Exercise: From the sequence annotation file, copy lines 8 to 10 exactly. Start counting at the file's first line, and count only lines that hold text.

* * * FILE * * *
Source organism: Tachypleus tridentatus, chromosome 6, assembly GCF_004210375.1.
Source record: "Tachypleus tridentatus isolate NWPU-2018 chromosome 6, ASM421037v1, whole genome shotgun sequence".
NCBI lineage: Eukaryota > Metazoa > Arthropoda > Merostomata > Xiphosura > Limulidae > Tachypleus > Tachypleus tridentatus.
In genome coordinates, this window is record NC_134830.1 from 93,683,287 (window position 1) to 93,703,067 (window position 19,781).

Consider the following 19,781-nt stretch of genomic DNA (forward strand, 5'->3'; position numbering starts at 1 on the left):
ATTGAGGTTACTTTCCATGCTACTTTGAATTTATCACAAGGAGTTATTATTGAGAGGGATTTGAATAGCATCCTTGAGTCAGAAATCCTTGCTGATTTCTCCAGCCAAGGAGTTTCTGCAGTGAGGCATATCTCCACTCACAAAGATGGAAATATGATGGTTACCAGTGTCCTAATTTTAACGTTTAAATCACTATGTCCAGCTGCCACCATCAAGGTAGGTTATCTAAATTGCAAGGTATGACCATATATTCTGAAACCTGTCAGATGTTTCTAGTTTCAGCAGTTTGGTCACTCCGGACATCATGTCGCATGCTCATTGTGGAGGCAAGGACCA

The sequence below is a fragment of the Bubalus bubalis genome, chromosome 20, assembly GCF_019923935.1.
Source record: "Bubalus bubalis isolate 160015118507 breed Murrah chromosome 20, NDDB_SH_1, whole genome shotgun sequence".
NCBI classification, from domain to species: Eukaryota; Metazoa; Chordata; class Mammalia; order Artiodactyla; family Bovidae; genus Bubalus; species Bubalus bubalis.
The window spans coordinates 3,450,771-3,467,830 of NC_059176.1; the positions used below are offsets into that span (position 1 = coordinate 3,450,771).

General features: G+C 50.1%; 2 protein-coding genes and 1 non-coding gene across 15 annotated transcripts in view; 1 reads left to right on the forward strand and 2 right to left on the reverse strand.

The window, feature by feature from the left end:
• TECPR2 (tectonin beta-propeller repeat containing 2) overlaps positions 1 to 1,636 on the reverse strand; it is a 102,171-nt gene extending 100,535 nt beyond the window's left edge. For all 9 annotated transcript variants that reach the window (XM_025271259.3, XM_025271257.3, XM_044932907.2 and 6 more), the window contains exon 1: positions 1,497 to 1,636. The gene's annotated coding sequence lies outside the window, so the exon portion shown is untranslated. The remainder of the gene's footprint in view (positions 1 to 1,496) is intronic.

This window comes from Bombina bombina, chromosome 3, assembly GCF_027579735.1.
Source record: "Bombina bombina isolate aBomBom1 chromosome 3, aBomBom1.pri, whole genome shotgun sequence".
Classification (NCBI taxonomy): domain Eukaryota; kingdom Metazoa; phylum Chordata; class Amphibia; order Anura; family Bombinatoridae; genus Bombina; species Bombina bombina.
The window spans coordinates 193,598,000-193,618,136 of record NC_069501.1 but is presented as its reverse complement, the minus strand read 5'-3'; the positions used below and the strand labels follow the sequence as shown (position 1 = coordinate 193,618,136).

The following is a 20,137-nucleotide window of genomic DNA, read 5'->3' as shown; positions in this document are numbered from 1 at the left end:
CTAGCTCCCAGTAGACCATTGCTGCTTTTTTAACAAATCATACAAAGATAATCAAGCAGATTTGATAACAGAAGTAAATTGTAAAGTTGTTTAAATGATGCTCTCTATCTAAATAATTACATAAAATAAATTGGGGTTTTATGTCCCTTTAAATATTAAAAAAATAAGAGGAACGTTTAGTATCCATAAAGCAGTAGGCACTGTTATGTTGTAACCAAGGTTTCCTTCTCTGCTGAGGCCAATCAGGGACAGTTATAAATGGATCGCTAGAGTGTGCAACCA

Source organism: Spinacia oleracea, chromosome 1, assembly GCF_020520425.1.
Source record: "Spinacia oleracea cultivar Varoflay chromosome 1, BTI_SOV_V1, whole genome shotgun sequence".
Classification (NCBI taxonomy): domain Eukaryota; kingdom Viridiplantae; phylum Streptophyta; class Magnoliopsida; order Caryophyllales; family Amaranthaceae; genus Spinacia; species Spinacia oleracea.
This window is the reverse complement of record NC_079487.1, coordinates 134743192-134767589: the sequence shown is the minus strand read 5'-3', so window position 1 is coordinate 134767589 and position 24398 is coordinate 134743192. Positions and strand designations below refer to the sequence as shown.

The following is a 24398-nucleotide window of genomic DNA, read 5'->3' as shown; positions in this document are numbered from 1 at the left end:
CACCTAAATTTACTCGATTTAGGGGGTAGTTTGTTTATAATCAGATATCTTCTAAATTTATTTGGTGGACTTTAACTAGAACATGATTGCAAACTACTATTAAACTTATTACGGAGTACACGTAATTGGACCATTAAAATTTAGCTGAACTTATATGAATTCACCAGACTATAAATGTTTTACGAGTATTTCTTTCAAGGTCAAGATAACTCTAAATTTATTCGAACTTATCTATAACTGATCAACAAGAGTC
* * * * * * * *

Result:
Source record: "Bubalus bubalis isolate 160015118507 breed Murrah chromosome 20, NDDB_SH_1, whole genome shotgun sequence".
NCBI classification, from domain to species: Eukaryota; Metazoa; Chordata; class Mammalia; order Artiodactyla; family Bovidae; genus Bubalus; species Bubalus bubalis.
The window spans coordinates 3,450,771-3,467,830 of NC_059176.1; the positions used below are offsets into that span (position 1 = coordinate 3,450,771).